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What you should know about ayahuasca, a psychedelic drug

Written by Diane Archer

Casey Schwartz reports for the New York Times that many Americans, including many older adults, are taking ayahuasca, a psychedelic drug, native to the Amazon, that is illegal in the United States. Indeed, ayahuasca, pronounced aa·yuh-waa-skuh, which you take as a drink, has become popular across the globe.

Ayahuasca is not a new drug. People have taken it for many hundreds of years as part of religious traditions in Central and South America. It’s active ingredient is N-Dimethyltryptamine or DMT. But, there is little data about its effects on older adults.

Today, people from around the world travel to Peru, Mexico and other faraway places to find ayahuasca. That said, it sounds like a challenging drug, which causes hallucinations and excretions of many types, including vomiting and diarrhea.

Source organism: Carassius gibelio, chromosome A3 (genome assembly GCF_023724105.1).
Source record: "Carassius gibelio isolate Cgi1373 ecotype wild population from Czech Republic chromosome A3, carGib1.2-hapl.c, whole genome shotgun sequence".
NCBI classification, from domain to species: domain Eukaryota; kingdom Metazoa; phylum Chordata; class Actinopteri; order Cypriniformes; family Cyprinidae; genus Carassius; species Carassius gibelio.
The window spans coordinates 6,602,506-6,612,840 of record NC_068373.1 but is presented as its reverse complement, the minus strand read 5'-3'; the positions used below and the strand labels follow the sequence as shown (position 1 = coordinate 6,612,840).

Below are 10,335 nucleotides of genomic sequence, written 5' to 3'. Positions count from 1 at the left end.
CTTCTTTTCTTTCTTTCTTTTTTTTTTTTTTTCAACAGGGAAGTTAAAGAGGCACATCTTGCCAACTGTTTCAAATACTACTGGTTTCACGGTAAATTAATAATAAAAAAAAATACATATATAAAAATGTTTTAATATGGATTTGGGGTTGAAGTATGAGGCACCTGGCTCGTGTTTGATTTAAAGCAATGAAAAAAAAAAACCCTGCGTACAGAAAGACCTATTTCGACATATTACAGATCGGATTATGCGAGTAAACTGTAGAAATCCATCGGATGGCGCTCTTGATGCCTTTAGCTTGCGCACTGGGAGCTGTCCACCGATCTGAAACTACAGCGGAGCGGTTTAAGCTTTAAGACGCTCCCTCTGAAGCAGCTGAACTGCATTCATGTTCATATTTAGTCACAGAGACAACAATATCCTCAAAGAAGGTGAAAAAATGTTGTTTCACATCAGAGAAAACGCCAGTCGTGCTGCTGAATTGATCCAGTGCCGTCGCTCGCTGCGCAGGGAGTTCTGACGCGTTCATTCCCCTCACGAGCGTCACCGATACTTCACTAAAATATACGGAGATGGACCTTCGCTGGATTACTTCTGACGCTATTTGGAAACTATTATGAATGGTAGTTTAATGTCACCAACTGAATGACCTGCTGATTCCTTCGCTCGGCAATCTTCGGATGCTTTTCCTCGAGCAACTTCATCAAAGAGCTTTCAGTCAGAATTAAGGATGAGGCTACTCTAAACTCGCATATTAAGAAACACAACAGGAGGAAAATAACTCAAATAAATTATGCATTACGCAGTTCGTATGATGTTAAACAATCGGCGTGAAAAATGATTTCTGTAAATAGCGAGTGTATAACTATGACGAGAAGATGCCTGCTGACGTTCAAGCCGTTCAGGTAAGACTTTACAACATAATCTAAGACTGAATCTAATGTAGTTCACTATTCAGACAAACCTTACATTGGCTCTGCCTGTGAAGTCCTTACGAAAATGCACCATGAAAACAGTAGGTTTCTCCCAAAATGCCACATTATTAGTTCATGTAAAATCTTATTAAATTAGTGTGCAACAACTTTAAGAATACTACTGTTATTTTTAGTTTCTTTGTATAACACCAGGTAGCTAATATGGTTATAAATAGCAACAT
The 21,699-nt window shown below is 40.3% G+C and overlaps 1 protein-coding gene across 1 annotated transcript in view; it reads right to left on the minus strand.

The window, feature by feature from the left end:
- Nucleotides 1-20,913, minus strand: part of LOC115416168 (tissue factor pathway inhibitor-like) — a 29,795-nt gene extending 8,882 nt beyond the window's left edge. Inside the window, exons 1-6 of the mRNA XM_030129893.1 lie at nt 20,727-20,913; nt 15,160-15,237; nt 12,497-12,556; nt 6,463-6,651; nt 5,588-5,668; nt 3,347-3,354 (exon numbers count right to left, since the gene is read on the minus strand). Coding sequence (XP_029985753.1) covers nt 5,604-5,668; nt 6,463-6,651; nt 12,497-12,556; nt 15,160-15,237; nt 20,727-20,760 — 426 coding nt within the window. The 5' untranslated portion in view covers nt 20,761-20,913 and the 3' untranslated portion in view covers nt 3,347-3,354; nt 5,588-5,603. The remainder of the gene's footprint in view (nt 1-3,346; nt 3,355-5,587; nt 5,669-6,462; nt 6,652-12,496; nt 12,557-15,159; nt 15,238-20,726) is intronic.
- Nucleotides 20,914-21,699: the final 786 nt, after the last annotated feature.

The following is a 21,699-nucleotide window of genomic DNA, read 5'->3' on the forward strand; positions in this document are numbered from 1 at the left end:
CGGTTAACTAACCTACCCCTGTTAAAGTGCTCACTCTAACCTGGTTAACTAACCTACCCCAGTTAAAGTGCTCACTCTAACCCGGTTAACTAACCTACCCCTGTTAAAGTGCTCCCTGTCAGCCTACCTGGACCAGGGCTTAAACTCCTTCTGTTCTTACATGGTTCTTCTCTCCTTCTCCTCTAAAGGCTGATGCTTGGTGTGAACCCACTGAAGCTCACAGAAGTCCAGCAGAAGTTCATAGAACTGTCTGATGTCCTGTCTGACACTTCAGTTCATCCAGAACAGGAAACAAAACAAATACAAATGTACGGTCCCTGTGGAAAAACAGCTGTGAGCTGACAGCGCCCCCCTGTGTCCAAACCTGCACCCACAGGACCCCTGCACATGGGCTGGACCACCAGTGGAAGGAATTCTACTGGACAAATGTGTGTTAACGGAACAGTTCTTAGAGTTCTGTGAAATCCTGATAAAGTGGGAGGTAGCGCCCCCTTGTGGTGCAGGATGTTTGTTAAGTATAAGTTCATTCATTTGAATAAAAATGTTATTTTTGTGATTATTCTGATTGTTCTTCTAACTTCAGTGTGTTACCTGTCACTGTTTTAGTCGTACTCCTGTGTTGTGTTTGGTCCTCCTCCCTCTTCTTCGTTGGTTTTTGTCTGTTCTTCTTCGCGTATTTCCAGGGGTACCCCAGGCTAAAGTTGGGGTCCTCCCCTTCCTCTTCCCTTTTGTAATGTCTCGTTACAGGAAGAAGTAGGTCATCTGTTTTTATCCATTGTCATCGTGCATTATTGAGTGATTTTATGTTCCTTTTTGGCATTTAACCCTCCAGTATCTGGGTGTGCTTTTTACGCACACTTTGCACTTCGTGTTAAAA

Michael Pollan provides a history of psychedelics and his experiences using them in his bestselling new book, “How To Change Your Mind.” He believes that psychedelics may offer especial value to older adults. “[P]sychedelics seem to be particularly good for … jogging us out of our grooves of habit and allowing us to acquire a fresh perspective on familiar things. And as you get older, you get mired in habits.”

Pollan further believes that ayahuasca allows people to work through their feelings about death. “And with ayahuasca in particular, which can sponsor some pretty dark journeys, people often come back with insights about death.” Others say that ayahuasca helps older adults find their purpose and combat mental angst and depression.

But, ayahuasca also has risks. People with heart problems such as arrhythmia likely should stay clear of it. So should people on SSRI anti-depressants.

If you are considering taking ayahuasca, keep in mind that you should not expect it to bring you joy; it can be extremely painful emotionally as well as physically.

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